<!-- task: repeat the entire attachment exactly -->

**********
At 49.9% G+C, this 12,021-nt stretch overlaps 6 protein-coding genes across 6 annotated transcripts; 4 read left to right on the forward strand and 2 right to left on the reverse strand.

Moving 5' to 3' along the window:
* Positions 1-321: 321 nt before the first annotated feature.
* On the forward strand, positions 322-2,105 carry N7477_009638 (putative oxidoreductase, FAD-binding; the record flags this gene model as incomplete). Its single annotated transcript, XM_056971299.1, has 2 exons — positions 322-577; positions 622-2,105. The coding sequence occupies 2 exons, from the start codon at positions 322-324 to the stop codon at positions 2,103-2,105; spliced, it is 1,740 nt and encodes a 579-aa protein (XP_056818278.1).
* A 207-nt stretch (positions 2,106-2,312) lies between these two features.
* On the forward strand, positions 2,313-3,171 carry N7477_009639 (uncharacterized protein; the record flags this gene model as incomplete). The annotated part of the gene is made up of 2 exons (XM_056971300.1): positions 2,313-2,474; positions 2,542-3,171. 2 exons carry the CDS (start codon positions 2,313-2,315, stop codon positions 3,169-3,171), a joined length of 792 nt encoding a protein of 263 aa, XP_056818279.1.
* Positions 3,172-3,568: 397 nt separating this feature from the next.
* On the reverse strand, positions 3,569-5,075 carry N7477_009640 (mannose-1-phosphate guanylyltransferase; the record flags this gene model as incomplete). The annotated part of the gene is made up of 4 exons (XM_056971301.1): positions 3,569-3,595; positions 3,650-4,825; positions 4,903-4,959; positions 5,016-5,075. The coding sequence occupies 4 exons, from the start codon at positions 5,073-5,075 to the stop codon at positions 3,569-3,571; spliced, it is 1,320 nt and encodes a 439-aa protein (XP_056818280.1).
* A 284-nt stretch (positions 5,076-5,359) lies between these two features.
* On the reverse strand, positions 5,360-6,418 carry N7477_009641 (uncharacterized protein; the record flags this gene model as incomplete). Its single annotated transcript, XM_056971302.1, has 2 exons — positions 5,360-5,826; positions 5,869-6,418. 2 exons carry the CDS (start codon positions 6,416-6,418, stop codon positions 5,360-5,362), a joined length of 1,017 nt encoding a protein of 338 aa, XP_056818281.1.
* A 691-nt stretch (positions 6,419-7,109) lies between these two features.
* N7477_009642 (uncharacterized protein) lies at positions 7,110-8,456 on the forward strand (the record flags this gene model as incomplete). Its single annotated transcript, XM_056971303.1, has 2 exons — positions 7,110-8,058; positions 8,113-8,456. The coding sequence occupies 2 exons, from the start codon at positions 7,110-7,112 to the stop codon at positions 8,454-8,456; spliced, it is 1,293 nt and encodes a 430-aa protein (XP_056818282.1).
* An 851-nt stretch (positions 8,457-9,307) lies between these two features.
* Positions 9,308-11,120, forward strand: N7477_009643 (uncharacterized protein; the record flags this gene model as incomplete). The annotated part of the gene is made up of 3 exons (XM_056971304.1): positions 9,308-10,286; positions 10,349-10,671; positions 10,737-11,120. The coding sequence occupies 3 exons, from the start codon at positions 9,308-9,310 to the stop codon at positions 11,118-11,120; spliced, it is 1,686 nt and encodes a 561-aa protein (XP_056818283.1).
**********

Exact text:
At 49.9% G+C, this 12,021-nt stretch overlaps 6 protein-coding genes across 6 annotated transcripts; 4 read left to right on the forward strand and 2 right to left on the reverse strand.

Moving 5' to 3' along the window:
* Positions 1-321: 321 nt before the first annotated feature.
* On the forward strand, positions 322-2,105 carry N7477_009638 (putative oxidoreductase, FAD-binding; the record flags this gene model as incomplete). Its single annotated transcript, XM_056971299.1, has 2 exons — positions 322-577; positions 622-2,105. The coding sequence occupies 2 exons, from the start codon at positions 322-324 to the stop codon at positions 2,103-2,105; spliced, it is 1,740 nt and encodes a 579-aa protein (XP_056818278.1).
* A 207-nt stretch (positions 2,106-2,312) lies between these two features.
* On the forward strand, positions 2,313-3,171 carry N7477_009639 (uncharacterized protein; the record flags this gene model as incomplete). The annotated part of the gene is made up of 2 exons (XM_056971300.1): positions 2,313-2,474; positions 2,542-3,171. 2 exons carry the CDS (start codon positions 2,313-2,315, stop codon positions 3,169-3,171), a joined length of 792 nt encoding a protein of 263 aa, XP_056818279.1.
* Positions 3,172-3,568: 397 nt separating this feature from the next.
* On the reverse strand, positions 3,569-5,075 carry N7477_009640 (mannose-1-phosphate guanylyltransferase; the record flags this gene model as incomplete). The annotated part of the gene is made up of 4 exons (XM_056971301.1): positions 3,569-3,595; positions 3,650-4,825; positions 4,903-4,959; positions 5,016-5,075. The coding sequence occupies 4 exons, from the start codon at positions 5,073-5,075 to the stop codon at positions 3,569-3,571; spliced, it is 1,320 nt and encodes a 439-aa protein (XP_056818280.1).
* A 284-nt stretch (positions 5,076-5,359) lies between these two features.
* On the reverse strand, positions 5,360-6,418 carry N7477_009641 (uncharacterized protein; the record flags this gene model as incomplete). Its single annotated transcript, XM_056971302.1, has 2 exons — positions 5,360-5,826; positions 5,869-6,418. 2 exons carry the CDS (start codon positions 6,416-6,418, stop codon positions 5,360-5,362), a joined length of 1,017 nt encoding a protein of 338 aa, XP_056818281.1.
* A 691-nt stretch (positions 6,419-7,109) lies between these two features.
* N7477_009642 (uncharacterized protein) lies at positions 7,110-8,456 on the forward strand (the record flags this gene model as incomplete). Its single annotated transcript, XM_056971303.1, has 2 exons — positions 7,110-8,058; positions 8,113-8,456. The coding sequence occupies 2 exons, from the start codon at positions 7,110-7,112 to the stop codon at positions 8,454-8,456; spliced, it is 1,293 nt and encodes a 430-aa protein (XP_056818282.1).
* An 851-nt stretch (positions 8,457-9,307) lies between these two features.
* Positions 9,308-11,120, forward strand: N7477_009643 (uncharacterized protein; the record flags this gene model as incomplete). The annotated part of the gene is made up of 3 exons (XM_056971304.1): positions 9,308-10,286; positions 10,349-10,671; positions 10,737-11,120. The coding sequence occupies 3 exons, from the start codon at positions 9,308-9,310 to the stop codon at positions 11,118-11,120; spliced, it is 1,686 nt and encodes a 561-aa protein (XP_056818283.1).